Cleaning URLs for Accurate Channel Attribution

Anyone who’s ever run an online marketing campaign has encountered URL parameters. These are an additional section you add at the end of the URL, usually to track the marketing source of people who click on your ads, emails, or other marketing campaigns. Because over 60% of the internet uses Google Analytics, these are normally UTM parameters, as in the example below:

In this example each UTM parameter gets passed along to Google Analytics (or whatever analytics platform you’re using) and is recorded in different fields you can use to filter for specific campaigns and see how they’re performing. So for example:

  • `utm_source=facebook` tells us this visitor came from Facebook
  • `utm_medium=cpc means` they came from a paid ad (cpc stands for ‘cost per click’)
  • `utm_campaign=lookalike` is referring to the specific campaign they clicked on

You can also have `utm_content` and `utm_term`, as well as parameters used by other platforms such as `fbclid` (Facebook click ID) and `gclid` (Google click ID), and any custom parameters you add for your own purposes. This system works ok for most marketers because it’s easily understandable by management. We can see how many people clicked on an ad, and then went on to purchase, so we know how well each campaign performed. Hard to argue against. Right? Wrong.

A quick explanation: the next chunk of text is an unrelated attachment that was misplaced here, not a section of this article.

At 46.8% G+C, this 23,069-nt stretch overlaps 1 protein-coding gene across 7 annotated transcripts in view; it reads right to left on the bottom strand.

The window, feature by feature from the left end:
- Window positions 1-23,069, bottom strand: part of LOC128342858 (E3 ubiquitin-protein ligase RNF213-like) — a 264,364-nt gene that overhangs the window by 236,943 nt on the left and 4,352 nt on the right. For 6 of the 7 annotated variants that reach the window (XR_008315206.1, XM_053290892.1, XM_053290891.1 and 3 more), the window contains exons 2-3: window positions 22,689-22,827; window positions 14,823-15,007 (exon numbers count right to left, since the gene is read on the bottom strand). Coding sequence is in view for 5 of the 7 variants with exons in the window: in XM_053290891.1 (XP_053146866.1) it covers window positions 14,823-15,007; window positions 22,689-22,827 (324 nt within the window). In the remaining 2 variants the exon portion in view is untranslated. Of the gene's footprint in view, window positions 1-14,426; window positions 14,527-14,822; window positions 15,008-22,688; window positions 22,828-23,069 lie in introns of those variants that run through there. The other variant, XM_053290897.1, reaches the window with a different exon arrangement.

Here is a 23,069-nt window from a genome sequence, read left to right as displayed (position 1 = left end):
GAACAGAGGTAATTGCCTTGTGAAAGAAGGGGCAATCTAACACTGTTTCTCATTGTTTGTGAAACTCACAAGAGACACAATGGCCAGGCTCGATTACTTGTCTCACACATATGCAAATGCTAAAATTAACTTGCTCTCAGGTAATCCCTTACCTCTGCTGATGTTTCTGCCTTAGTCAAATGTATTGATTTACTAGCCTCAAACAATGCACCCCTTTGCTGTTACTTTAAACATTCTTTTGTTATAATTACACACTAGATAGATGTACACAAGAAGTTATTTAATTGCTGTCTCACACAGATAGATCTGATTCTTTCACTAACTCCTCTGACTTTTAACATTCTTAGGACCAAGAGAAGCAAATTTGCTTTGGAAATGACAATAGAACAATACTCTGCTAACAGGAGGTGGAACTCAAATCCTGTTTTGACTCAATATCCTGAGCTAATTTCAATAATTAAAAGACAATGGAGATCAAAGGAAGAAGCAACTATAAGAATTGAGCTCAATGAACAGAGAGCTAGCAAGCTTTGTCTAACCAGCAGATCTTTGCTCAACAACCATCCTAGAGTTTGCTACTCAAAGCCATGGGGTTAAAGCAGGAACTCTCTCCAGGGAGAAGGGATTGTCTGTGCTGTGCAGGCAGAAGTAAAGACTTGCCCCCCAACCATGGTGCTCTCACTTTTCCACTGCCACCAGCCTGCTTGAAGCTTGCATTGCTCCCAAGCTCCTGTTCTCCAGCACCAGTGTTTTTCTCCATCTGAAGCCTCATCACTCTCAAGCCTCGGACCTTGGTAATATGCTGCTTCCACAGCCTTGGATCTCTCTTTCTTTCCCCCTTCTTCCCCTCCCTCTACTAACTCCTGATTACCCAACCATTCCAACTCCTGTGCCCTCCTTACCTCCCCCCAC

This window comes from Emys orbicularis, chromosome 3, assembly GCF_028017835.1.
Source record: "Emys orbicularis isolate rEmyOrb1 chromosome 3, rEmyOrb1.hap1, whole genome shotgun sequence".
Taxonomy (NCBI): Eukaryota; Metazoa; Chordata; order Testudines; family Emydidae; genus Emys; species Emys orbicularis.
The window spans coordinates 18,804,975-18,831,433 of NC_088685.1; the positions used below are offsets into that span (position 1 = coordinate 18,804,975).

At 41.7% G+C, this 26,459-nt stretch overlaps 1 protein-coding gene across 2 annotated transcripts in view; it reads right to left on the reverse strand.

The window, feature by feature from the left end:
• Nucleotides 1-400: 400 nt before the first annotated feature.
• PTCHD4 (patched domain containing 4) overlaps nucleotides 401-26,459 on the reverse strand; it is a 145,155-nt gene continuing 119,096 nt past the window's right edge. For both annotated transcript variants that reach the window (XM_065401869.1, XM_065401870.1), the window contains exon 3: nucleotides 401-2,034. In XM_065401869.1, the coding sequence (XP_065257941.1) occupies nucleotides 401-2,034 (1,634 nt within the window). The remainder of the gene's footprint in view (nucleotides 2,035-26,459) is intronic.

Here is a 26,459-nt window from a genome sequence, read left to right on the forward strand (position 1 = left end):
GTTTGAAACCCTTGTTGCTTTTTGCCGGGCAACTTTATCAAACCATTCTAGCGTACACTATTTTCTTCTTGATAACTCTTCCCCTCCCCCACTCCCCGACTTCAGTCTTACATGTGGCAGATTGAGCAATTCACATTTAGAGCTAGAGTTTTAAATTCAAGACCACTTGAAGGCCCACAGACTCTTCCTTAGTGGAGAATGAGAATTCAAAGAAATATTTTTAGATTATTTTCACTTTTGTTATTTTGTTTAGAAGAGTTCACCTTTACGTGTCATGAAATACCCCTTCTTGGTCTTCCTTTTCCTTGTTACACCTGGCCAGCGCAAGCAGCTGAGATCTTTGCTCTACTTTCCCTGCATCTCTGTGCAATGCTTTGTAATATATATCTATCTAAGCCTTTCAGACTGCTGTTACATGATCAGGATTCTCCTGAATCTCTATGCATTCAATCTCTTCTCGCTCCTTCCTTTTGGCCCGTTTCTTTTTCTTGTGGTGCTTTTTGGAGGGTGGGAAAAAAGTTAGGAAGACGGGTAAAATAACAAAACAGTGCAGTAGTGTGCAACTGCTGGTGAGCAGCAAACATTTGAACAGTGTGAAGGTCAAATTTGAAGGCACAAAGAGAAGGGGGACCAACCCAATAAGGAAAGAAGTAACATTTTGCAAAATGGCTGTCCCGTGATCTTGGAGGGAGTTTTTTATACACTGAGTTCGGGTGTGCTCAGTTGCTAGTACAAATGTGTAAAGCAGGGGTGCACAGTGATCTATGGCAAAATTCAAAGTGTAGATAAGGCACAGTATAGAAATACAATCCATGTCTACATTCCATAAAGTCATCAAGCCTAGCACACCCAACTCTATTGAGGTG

The hidden flaw in UTM parameter tracking

There’s a significant flaw in this system (as is true of all attribution methods), and it’s hiding in plain sight. Most marketers simply have never thought about it, or perhaps they don’t want to think about it, because as Upton Sinclair lamented, “It’s difficult to get a man to understand something when his salary depends on not understanding it”. The problem occurs when people share those URLs.

Let me demonstrate a common example. You see the latest Marketing Measurement Roundup Newsletter from Recast pop up in your inbox, and you think “this post looks great, let me take a coffee break and read it”.

You click through on the ‘Read Article’ link and read the blog post. It’s so good that you decide to share it with a colleague. So you go to the browser address bar and copy and paste the link, which looks like this: